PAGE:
“She lies,” said the officer contemptuously. “Here, kill this traitress.”
A man advanced lifting his sword, and Miriam, thinking that all was over, hid her eyes while she waited for the blow. Before it fell, however, Caleb whispered something to the officer which caused him to change his mind.
“So be it,” he said. “Hold your hand and take this woman with you to the Temple, there to be tried by her grandfather, Benoni, and the other judges of the Sanhedrim. They have means to cause the most obstinate to speak, whereas death seals the lips forever. Swift, now, swift, for already they are fighting on the market-place.”
So they seized Miriam and dragged her away from the Old Tower, which an hour later was taken possession of by the Romans, who destroyed it with the other buildings.
The Jewish soldiers haled Miriam roughly through dark and tortuous streets, bordered by burnt-out houses, and up steep stone slopes deep with the debris of the siege. Indeed, they had need to hasten, for, lit with the lamp of flaming dwellings, behind them flowed the tide of war. The Romans, driven back from this part of the city by that day’s furious sally, under cover of the night were re-occupying in overwhelming strength the ground that they had lost, forcing the Jews before them and striving to cut them off from their stronghold in the Temple and that part of the Upper City which they still held.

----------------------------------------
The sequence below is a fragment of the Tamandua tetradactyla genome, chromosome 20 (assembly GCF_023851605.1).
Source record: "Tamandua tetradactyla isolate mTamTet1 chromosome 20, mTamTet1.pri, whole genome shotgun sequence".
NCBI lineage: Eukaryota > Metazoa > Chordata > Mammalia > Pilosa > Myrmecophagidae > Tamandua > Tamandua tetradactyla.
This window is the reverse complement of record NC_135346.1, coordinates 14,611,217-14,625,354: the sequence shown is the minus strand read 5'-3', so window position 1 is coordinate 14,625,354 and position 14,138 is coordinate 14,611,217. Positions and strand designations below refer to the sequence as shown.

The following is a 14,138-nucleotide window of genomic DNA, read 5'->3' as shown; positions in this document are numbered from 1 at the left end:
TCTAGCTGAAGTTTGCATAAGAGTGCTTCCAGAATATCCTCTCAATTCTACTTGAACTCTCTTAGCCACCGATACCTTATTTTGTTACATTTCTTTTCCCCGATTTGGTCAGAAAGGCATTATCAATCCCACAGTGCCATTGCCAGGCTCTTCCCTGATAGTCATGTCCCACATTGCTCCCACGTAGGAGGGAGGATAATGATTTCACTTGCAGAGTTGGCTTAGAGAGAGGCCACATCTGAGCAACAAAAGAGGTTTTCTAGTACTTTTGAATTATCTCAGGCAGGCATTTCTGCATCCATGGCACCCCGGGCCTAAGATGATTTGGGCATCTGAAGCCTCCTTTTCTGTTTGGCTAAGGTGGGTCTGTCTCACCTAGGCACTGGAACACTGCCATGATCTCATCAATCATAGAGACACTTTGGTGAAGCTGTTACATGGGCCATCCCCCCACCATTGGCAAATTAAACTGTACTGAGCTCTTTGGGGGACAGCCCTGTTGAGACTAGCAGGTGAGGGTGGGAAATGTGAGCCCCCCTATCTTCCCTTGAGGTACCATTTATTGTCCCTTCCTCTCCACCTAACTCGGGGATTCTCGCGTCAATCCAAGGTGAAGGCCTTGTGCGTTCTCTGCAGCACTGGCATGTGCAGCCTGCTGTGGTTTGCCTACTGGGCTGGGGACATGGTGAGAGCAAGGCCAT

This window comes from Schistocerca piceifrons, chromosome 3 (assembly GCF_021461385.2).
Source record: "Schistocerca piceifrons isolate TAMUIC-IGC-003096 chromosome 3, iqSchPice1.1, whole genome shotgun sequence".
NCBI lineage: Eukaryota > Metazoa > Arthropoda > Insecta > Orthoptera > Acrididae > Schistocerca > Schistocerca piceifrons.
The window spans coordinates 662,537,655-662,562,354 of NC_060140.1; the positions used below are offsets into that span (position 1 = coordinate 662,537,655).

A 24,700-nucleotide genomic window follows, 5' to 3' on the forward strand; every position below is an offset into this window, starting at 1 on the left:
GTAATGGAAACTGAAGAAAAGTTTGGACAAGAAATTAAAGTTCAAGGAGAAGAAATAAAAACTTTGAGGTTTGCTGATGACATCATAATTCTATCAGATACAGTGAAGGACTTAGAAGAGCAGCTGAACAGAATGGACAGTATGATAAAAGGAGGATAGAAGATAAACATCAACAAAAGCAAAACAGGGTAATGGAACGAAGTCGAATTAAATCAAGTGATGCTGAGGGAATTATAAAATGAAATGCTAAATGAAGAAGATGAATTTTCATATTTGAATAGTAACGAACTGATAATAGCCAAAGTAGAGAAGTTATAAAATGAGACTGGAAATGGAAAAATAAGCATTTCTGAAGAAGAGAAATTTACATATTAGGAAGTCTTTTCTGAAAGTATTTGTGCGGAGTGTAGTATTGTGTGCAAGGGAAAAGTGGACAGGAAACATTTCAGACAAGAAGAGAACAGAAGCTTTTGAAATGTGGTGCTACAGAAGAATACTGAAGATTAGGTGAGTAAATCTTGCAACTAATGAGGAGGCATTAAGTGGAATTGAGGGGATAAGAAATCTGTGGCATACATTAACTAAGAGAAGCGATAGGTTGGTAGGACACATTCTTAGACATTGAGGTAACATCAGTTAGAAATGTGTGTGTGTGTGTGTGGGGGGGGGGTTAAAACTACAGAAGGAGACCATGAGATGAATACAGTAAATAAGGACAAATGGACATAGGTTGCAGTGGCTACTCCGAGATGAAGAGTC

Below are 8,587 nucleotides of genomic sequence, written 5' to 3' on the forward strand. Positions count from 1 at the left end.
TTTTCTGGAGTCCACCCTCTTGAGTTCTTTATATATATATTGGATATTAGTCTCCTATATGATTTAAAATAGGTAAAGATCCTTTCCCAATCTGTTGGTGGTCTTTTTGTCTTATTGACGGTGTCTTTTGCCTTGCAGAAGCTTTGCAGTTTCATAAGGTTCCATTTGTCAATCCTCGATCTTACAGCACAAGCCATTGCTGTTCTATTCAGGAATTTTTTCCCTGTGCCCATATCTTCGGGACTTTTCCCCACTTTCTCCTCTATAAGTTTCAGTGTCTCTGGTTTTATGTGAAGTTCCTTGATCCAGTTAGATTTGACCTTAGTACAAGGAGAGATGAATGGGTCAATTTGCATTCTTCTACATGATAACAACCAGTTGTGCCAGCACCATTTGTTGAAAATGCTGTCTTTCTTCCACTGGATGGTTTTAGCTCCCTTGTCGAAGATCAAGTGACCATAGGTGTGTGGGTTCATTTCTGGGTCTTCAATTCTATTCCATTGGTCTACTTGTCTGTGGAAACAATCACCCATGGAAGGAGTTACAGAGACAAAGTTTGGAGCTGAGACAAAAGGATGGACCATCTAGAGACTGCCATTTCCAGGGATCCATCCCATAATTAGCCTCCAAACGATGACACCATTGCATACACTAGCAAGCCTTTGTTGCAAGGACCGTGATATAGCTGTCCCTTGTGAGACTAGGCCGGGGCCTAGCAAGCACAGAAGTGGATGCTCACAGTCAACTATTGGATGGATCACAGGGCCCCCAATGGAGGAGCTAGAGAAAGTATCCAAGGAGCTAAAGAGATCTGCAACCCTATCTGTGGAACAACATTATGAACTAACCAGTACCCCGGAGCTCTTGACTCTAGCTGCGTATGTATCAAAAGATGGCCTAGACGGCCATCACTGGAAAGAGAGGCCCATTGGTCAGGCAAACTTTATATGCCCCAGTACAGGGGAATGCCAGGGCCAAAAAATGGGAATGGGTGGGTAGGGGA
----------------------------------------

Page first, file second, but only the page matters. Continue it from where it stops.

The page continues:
The party of Jews who had Miriam in their charge were returning to the Temple enclosure, which they could not reach from the north or east because the outer courts and cloisters of the Holy House were already in possession of the Romans. So it happened that they were obliged to make their way round by the Upper City, a long and tedious journey. Once during that night they were driven to cover until a great company of Romans had marched past. Caleb wished to attack them, but the other captains said that they were too few and weary, so they lay hid for nearly three hours, then went on again. After this there were other delays at gates still in the hands of their own people, which one by one were unbolted to them. Thus it was not far from daylight when at length they passed over a narrow bridge that spanned some ravine and through massive doors into a vast dim place which, as Miriam gathered from the talk of her captors, was the inner enclosure of the Temple. Here, at the command of that captain who had ordered her to be slain, she was thrust into a small cell in one of the cloisters. Then the men in charge of her locked the door and went away.